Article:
Why is it that when we have PTSD, we deny ourselves experiences where we can have fun? I see that in myself all the time. It’s rather sad because all of us deserve some fun in life and I’m no exception. Neither are you.
Depression can lead to inactivity, and feeling anxious about interacting with others. Sometimes we just don’t want to make the time to deal with other people, but isolation doesn’t help us at all. It may help if you think about the activities you used to enjoy and start by trying one or more of them again. Think about some of the things you really used to love doing. Make a list if you can, because when you’re depressed, you may find you have difficulty thinking of what those activities were.
Now plan a time to do one of those activities. Set a firm date because if you wait for a time when you feel like it, it may never happen. Choose the day and time for your activity, and add it to your calendar. Are you finding you are hesitant to schedule activities that involve being with others? That’s not unusual, but try to carry through with the activity anyway. You may find it’s not as painful as you first thought, and the more you interact with others, the easier it may get!
Life has challenges, it’s true, but in order to be balanced, it needs to have some fun too. Allow yourself to find your joy again. It makes life worthwhile, and after all, you deserve it!
If you have PTSD, chances are fairly good that you are also having nightmares. Add a little depression or anxiety in with your PTSD, and it increases your likelihood of having nightmares. Nightmares are difficult to deal with because they increase your fear, anxiety, feelings of helplessness, panic, and screaming or crying in your sleep. Absolutely no fun. But the negative effects of having these nightmares continue even after you wake. PTSD nightmares can result in a higher increase in REM sleep than normal, an increase in night-time awakenings and extended periods of being awake, decreased amounts of deep, restorative sleep, decreased sleep time, and problems functioning the day after due to exhaustion.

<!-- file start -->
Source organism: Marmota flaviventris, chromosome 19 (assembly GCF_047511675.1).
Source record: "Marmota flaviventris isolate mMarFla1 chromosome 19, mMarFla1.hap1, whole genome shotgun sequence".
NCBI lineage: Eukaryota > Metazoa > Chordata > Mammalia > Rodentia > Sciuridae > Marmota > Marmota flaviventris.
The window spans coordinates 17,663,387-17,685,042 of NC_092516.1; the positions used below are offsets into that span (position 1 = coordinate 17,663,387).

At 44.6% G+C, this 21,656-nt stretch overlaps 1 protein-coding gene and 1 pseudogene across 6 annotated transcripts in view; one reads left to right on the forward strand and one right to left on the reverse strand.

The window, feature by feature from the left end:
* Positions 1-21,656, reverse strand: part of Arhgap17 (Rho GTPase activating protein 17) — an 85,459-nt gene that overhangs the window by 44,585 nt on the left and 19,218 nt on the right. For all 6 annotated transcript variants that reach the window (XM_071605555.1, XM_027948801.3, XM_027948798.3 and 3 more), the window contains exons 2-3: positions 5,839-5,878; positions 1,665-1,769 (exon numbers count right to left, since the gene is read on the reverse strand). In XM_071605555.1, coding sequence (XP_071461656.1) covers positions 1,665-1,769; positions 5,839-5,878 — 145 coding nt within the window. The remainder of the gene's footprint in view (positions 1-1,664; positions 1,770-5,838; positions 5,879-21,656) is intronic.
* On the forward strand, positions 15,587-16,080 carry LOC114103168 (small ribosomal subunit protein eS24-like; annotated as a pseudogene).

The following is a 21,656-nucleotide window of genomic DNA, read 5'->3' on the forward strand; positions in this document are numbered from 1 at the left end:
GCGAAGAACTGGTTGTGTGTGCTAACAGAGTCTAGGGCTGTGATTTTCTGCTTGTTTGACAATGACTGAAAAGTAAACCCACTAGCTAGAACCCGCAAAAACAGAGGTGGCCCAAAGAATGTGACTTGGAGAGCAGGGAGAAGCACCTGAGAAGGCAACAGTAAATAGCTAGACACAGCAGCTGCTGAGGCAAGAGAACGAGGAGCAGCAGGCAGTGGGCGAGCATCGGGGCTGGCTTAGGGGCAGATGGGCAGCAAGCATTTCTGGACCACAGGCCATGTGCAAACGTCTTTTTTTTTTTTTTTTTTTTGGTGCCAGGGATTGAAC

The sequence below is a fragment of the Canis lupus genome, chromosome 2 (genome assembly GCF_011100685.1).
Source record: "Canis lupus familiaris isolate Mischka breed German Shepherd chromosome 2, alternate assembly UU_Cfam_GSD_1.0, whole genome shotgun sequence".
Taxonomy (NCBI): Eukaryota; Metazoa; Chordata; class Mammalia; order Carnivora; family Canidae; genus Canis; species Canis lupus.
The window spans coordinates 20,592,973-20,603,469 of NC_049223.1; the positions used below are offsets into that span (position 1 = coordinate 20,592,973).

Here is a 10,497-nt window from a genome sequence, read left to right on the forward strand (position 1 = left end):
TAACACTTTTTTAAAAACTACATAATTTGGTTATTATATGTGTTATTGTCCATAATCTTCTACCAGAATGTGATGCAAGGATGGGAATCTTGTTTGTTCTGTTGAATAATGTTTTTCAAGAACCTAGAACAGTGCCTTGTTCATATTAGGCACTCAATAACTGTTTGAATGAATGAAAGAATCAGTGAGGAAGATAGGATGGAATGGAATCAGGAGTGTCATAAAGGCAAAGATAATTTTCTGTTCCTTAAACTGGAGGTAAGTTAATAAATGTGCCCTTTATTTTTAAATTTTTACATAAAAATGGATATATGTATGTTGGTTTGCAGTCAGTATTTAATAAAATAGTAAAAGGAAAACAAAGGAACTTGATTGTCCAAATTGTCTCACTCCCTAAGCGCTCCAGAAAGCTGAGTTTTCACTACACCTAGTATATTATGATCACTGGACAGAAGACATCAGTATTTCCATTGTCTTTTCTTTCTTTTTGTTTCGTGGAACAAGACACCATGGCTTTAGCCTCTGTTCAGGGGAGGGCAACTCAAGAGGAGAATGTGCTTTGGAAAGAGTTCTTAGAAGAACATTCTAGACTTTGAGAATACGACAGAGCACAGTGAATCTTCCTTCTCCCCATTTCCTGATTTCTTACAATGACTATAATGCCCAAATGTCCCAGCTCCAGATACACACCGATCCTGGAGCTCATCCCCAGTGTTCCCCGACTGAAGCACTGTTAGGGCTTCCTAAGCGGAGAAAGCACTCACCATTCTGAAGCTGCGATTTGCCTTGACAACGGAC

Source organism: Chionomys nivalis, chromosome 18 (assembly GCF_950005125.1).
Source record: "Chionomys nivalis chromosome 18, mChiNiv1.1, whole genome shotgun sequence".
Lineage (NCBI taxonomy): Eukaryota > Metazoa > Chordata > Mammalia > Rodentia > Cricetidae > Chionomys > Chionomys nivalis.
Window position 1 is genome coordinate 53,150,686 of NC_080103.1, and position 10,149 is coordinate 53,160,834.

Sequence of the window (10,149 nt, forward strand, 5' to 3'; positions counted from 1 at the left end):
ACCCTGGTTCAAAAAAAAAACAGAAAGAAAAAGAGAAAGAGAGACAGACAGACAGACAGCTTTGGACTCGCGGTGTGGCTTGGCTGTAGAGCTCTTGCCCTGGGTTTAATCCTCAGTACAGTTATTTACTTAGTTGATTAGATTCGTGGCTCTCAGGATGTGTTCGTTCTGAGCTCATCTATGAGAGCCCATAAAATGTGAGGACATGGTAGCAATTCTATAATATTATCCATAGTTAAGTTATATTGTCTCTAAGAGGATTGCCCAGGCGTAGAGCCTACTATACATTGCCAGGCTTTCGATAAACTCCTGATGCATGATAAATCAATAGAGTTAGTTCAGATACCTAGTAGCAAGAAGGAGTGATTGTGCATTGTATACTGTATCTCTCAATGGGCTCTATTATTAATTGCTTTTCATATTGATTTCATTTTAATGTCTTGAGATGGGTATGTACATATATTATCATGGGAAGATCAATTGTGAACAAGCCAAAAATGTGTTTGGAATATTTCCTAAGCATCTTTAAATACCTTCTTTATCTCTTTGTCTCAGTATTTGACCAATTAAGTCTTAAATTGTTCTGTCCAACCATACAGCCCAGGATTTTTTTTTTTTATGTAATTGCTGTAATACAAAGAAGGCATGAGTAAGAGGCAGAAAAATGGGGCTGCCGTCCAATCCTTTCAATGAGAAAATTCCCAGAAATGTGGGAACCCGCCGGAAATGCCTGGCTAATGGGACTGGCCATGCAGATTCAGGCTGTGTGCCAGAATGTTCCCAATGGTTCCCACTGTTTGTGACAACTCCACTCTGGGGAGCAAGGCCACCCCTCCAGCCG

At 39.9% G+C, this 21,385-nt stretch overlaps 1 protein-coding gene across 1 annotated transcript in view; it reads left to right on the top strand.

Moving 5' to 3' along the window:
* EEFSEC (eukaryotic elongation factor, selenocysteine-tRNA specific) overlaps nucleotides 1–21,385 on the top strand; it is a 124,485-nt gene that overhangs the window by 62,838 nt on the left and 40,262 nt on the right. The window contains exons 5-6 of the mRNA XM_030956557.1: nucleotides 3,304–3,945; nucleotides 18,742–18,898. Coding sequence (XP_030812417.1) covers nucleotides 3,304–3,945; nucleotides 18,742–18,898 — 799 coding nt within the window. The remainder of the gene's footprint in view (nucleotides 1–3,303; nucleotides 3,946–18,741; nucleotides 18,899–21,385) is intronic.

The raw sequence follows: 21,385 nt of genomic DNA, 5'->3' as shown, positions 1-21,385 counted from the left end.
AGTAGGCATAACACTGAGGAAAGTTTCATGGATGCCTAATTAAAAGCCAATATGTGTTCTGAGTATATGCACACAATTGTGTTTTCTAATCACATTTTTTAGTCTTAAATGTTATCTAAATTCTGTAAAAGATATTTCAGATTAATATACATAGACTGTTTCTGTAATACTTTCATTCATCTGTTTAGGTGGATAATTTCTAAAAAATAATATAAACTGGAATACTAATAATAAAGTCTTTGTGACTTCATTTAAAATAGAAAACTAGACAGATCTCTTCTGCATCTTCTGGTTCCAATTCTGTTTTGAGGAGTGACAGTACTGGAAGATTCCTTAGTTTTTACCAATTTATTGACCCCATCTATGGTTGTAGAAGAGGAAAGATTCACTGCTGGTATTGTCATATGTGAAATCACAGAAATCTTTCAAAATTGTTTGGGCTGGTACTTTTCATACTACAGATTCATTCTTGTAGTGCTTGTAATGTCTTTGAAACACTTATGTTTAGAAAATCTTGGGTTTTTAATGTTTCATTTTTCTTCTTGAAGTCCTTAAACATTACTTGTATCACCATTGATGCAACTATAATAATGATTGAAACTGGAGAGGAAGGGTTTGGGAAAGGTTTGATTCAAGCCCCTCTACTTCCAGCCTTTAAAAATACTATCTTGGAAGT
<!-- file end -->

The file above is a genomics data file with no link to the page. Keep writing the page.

The negative effects don’t stop there either. PTSD nightmares keep you in your traumatic “flight or fight” mode of heightened arousal. You may find you avoid going to bed at a reasonable time because you are apprehensive about having more nightmares. PTSD nightmares may even prompt you to turn to using drugs in an attempt to prevent additional nightmares. PTSD nightmares have a negative impact on your quality of life.
Treatment for PTSD nightmares is often an arduous journey, slow and frustrating, but treatment can help. Stress reduction and relaxation techniques can help calm you before sleep. Image Rehearsal Therapy (IRT) is a cognitive-behavioral therapy where you focus on a different ending for your nightmares, replaying the scenario over and over so eventually the new ending will replace the nightmare ending. There has also been some success using orientation techniques to ground you in the present moment following a nightmare.
There are several other considerations those with PTSD nightmares should keep in mind. Recent research indicates that many people who have PTSD nightmares also have sleep apnea. This research indicates that restricted oxygen intake keeps the brain from its normal attempts to sooth itself, and this makes the nightmares worse. Treating the sleep problems may well resolve the nightmare issue.
Other possible treatments include somatic therapy where you focus on movement and sensations to work through the physical and emotional aspects of the trauma, and EMDR or Eye Movement Desensitization Reprocessing therapy.
Whatever form of treatment you try, remember that PTSD nightmares do respond to treatment and life can get better. You deserve a calm, peaceful life. Don’t let PTSD nightmares keep you from it!